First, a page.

The Dead Sea has fascinated and drawn inquiring minds for thousands of years. The mysterious landscapes, the vitality-imparting salts, and the extraordinary hypersaline waters are natural features that are found in very few places in the world. As mysterious as the nature of the area, the ancient people who have been inspired by this place have left their own mark on history, including the elusive occupants of Qumran.
The Dead Sea Scrolls
We have all heard of them, but what are the Dead Sea Scrolls? In short, they are among the most significant archaeological finds of the last century. In 1947 Bedouin shepherds discovered a cave with a collection of ancient scrolls. Over the next few years, archaeologists discovered hundreds more texts in a complex of eleven caves.
The scrolls contain early biblical texts, but also many previously unknown works about the life of a religious community over a 300-400 year period immediately before the rise of Christianity. Most scholars believe that they are the work of a purist Jewish sect known as the Essenes. Whoever wrote them, they have revealed more about the nature of Jewish life and religion, in this formative era of the nation’s history, than we could otherwise have known.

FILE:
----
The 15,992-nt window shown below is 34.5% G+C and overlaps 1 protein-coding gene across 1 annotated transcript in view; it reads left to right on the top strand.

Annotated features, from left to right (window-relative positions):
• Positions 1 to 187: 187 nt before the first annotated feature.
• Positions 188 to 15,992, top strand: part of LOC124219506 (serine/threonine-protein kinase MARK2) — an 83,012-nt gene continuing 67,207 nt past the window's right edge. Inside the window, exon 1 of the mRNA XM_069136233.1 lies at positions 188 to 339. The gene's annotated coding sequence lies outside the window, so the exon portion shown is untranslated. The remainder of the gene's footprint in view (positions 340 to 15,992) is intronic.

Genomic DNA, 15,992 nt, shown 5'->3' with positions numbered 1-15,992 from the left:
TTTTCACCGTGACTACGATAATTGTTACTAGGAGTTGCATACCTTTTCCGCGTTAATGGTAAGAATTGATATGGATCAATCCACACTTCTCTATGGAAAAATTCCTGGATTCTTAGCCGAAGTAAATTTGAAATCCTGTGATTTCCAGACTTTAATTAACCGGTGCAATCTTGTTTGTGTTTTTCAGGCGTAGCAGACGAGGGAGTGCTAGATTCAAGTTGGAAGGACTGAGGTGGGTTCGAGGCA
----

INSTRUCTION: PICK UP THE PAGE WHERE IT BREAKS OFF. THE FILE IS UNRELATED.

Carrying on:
Are There Any More Scrolls?
No new scrolls have been discovered since the mid-1950s, but over the last few years the Israeli authorities have become aware of an increased flow of parchments onto the black market—most are fakes but some appear to be genuine. Recently the Israel Antiquities Authority launched “Operation Scroll,” an intensive effort to survey all the possible caves of the Qumran area and to find any further scrolls that may be concealed.
A Major New Find
In February 2017 the IAA announced that a new cave had been discovered, which was almost certainly another ancient storage site for scrolls. In a tunnel 50 feet from the cave’s entrance, the archaeologists found a number of broken clay jars, similar to those used in the other caves to store the scrolls, along with cloth and leather ties. Unfortunately, they also discovered two pickaxes dating to the 1950s, which indicate that the cave was probably looted long ago by robbers.
A Major Disappointment?
Archaeologists are not thrown by the fact that the cave has been looted. Apart from the fact that it shows that more caves might exist and that therefore the search is worth continuing, the finds in the new cave are valuable in themselves.
Especially important is the discovery, for the first time, of blank parchment, which gives evidence that the scrolls were being produced locally and will also help to identify forgeries more easily if bogus texts are being written on looted original blank pieces.
An Ongoing Quest
One of the attractions of the past is that it reveals its secrets slowly and there is always more to find. Recent discoveries near the Red Sea are an encouragement to keep working to unlock the riddles of this most significant period in the world’s history.